How and Why I Stopped Applying Heat to My Hair for a Year

Confession time!! I posted the picture below on Instagram several months ago (March) to advertise SheaMoisture’s newest products. I received many compliments on my hair. But in reality, I experienced heat damage. A month prior to this shoot, I had a silk press. It usually lasts a couple of weeks, but I tried to maintain it for a month. EPIC FAIL!! I attempted to preserve it by continuously applying heat to my hair. Not a good idea!! I applied a flat iron after vigorous workouts and experiencing Georgia humidity. After 3 weeks, I was over it and finally washed my hair back to my coils…or so I thought. I noticed changes to my hair and was disappointed to have heat damage AGAIN. I stopped applying heat to my hair for a year to restore the health of my hair. The no heat for a year challenge began after watching a YouTuber do the challenge for a few months. Before I stopped applying heat to my hair for a year, here are several signs of heat damage that I noticed.

March 2020

How and Why I Stopped Applying Heat to My Hair for a Year

Signs of Heat Damage

Lack of Elasticity

When applying deep conditioner to my hair, I normally use the praying hands method. While adding deep conditioner, my hair did not have that normal elasticity. Meaning, my hair did not bounce back when gently pulled. Even when my hair was dry, I pulled my hair back to see if it would bounce back; it didn’t. Instead, my hair would stay in place.

Looser Curl Pattern

I normally have type 4B and 4C hair. However, my curl pattern appeared looser. Instead of having tight coils, I had a loose curl pattern that resembled type 3 hair. The ends of my hair were also straight and would not revert to its coily state.

The Appearance of Limp Hair

My hair literally looked like it had no life. My once very thick hair that was full and had so much volume looked thin and limp. When trying to style my signature afro, it didn’t appear big and fluffy. I would do twist outs and braid outs, but my hair would not look curly. So, I decided to wear head wraps on a regular basis to hide my limp hair or try to jazz it up. This was very helpful while in the middle of the pandemic.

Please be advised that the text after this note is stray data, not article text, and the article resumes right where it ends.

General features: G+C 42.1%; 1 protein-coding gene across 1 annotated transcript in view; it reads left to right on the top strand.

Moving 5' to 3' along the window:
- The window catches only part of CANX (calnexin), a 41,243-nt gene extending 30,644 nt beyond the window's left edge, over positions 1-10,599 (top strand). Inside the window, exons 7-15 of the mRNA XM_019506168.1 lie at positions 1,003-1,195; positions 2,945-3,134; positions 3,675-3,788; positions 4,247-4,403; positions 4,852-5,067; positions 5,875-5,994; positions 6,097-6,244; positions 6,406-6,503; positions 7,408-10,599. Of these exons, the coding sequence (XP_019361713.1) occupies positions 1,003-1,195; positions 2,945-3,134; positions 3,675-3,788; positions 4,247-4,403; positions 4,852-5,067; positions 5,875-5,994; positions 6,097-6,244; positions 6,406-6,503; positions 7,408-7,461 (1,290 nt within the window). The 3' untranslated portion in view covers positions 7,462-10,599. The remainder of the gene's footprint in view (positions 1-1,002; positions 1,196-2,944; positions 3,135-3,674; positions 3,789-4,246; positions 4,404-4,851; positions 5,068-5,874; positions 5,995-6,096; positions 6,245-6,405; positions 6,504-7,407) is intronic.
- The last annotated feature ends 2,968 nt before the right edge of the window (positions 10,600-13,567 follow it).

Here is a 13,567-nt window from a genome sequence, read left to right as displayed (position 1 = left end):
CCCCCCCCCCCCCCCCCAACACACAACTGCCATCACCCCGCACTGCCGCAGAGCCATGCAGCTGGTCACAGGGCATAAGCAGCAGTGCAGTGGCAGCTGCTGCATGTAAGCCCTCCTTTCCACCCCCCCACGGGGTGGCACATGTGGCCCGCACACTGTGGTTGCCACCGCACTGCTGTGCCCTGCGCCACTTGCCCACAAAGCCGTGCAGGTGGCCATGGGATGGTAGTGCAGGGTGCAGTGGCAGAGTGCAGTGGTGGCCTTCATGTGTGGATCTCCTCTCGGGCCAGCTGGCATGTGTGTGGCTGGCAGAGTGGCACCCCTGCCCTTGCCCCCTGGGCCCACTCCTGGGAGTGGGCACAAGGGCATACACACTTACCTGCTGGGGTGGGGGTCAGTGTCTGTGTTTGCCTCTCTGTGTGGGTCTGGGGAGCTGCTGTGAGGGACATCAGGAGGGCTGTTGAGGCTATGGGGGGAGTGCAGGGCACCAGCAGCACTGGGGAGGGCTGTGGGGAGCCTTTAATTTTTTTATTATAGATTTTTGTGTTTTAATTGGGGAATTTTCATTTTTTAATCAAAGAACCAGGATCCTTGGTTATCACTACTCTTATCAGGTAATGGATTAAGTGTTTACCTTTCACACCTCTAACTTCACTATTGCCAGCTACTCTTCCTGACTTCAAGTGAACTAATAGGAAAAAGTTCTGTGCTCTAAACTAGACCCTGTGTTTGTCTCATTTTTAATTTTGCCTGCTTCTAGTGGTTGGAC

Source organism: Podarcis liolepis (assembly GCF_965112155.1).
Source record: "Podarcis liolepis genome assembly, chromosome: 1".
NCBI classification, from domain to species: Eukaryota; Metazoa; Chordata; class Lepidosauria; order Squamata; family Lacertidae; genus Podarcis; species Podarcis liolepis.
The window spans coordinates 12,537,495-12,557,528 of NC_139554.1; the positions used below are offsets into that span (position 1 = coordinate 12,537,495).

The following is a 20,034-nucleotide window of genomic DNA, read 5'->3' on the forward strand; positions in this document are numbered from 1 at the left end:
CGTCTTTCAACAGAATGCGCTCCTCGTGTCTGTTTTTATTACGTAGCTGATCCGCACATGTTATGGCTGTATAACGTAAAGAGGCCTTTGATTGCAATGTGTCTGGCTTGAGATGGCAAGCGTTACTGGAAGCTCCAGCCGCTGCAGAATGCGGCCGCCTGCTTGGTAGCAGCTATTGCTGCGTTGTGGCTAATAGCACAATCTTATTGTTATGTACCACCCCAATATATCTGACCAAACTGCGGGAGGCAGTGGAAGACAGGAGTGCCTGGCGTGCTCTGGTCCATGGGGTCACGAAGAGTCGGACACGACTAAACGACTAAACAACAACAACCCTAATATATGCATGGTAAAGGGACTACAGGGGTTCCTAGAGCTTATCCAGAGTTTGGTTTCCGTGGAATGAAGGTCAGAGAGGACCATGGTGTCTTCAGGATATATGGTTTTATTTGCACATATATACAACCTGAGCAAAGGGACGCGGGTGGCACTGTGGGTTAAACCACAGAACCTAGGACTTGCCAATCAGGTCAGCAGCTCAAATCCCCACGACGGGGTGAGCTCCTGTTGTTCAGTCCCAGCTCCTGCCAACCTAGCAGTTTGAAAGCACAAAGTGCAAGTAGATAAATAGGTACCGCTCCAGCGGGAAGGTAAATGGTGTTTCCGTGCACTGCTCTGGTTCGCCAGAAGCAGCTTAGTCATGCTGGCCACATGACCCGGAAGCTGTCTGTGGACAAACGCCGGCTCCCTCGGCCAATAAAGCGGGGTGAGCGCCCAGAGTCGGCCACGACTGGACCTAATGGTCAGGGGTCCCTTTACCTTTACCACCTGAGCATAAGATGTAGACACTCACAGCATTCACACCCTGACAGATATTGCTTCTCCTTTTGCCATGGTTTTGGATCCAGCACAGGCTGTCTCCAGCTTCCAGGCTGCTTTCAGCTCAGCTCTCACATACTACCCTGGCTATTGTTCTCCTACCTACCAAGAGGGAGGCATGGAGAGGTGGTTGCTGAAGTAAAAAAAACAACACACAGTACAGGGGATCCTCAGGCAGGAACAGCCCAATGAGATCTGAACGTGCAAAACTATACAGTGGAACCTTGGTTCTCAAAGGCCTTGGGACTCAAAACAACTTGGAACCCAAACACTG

More Breakage

When I combed my hair, it broke easily. Breakage then led to excessive shedding. I noticed my strands were getting shorter in different areas, especially my stress spot (top of my head) and the back of my hair. With breakage, my hair was not growing at its normal pace. It was stagnant, which is rare, because my hair grows pretty fast.

Dry Hair

I have high porosity hair. So, it is normally dry, even though it can initially retain moisture. However, my coils became increasingly drier. It was difficult to retain moisture, and it began to look brittle. My drier hair became easily tangled, which led to longer detangling times. Do not get me started on detangling my hair!! It began to be unbearable, as it was tougher to comb through, even after applying leave-in conditioner that has plenty of slip.

With these signs appearing, I had to make some changes and add more steps during my hair regimen to bring my coils back to life.

What I did during no heat for a year challenge?

Slowly Trim My Ends

I previously suffered heat damage and had most of my hair cut into a tapered haircut. NEVER AGAIN!! I was not prepared for the drastic cut and immediately freaked out. In this case, my heat damage was not as severe as the first time around. THANK GOD! Instead, I slowly trimmed my straight ends, as my hair was growing again. If there were strands that I could not save, I would cut it off; leaving a little piece of the strand. I would not recommend this if you do not have thick hair. Because my hair is thick, the much shorter strands were unnoticeable.

Finger Detangle